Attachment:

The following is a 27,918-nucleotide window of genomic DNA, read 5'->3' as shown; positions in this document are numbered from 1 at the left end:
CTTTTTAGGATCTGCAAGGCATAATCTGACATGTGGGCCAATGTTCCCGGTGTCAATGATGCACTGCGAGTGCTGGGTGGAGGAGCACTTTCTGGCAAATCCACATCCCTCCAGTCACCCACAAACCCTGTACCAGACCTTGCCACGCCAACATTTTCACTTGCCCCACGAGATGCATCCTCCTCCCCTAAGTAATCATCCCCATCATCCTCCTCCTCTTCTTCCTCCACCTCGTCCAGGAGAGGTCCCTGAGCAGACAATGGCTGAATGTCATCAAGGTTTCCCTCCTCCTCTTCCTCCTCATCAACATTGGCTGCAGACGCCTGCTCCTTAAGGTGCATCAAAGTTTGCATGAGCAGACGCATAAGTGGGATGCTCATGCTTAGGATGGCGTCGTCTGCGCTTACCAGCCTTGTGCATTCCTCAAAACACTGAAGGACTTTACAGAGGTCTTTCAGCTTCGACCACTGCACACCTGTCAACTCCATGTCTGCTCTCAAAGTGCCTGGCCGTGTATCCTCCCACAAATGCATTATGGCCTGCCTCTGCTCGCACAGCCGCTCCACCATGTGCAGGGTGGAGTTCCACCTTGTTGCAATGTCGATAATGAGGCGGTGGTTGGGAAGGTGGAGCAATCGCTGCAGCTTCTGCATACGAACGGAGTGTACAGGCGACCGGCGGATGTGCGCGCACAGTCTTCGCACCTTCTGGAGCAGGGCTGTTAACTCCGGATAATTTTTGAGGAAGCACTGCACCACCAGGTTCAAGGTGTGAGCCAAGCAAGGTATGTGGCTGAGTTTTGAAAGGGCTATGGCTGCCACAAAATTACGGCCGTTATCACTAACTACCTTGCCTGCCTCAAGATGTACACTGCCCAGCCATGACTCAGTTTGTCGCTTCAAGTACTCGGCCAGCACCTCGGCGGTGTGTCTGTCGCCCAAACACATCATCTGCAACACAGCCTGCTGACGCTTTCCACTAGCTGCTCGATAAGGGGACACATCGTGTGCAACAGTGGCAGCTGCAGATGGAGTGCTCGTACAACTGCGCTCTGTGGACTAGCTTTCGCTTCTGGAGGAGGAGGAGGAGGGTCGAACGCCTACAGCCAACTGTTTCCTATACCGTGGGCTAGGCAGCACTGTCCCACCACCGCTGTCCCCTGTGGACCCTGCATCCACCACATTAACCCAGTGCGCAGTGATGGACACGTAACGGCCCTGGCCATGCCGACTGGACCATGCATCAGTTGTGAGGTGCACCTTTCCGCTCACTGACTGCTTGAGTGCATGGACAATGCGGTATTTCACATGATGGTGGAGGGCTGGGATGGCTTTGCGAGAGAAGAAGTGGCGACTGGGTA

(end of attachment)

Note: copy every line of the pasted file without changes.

The following is a 27,918-nucleotide window of genomic DNA, read 5'->3' as shown; positions in this document are numbered from 1 at the left end:
CTTTTTAGGATCTGCAAGGCATAATCTGACATGTGGGCCAATGTTCCCGGTGTCAATGATGCACTGCGAGTGCTGGGTGGAGGAGCACTTTCTGGCAAATCCACATCCCTCCAGTCACCCACAAACCCTGTACCAGACCTTGCCACGCCAACATTTTCACTTGCCCCACGAGATGCATCCTCCTCCCCTAAGTAATCATCCCCATCATCCTCCTCCTCTTCTTCCTCCACCTCGTCCAGGAGAGGTCCCTGAGCAGACAATGGCTGAATGTCATCAAGGTTTCCCTCCTCCTCTTCCTCCTCATCAACATTGGCTGCAGACGCCTGCTCCTTAAGGTGCATCAAAGTTTGCATGAGCAGACGCATAAGTGGGATGCTCATGCTTAGGATGGCGTCGTCTGCGCTTACCAGCCTTGTGCATTCCTCAAAACACTGAAGGACTTTACAGAGGTCTTTCAGCTTCGACCACTGCACACCTGTCAACTCCATGTCTGCTCTCAAAGTGCCTGGCCGTGTATCCTCCCACAAATGCATTATGGCCTGCCTCTGCTCGCACAGCCGCTCCACCATGTGCAGGGTGGAGTTCCACCTTGTTGCAATGTCGATAATGAGGCGGTGGTTGGGAAGGTGGAGCAATCGCTGCAGCTTCTGCATACGAACGGAGTGTACAGGCGACCGGCGGATGTGCGCGCACAGTCTTCGCACCTTCTGGAGCAGGGCTGTTAACTCCGGATAATTTTTGAGGAAGCACTGCACCACCAGGTTCAAGGTGTGAGCCAAGCAAGGTATGTGGCTGAGTTTTGAAAGGGCTATGGCTGCCACAAAATTACGGCCGTTATCACTAACTACCTTGCCTGCCTCAAGATGTACACTGCCCAGCCATGACTCAGTTTGTCGCTTCAAGTACTCGGCCAGCACCTCGGCGGTGTGTCTGTCGCCCAAACACATCATCTGCAACACAGCCTGCTGACGCTTTCCACTAGCTGCTCGATAAGGGGACACATCGTGTGCAACAGTGGCAGCTGCAGATGGAGTGCTCGTACAACTGCGCTCTGTGGACTAGCTTTCGCTTCTGGAGGAGGAGGAGGAGGGTCGAACGCCTACAGCCAACTGTTTCCTATACCGTGGGCTAGGCAGCACTGTCCCACCACCGCTGTCCCCTGTGGACCCTGCATCCACCACATTAACCCAGTGCGCAGTGATGGACACGTAACGGCCCTGGCCATGCCGACTGGACCATGCATCAGTTGTGAGGTGCACCTTTCCGCTCACTGACTGCTTGAGTGCATGGACAATGCGGTATTTCACATGATGGTGGAGGGCTGGGATGGCTTTGCGAGAGAAGAAGTGGCGACTGGGTA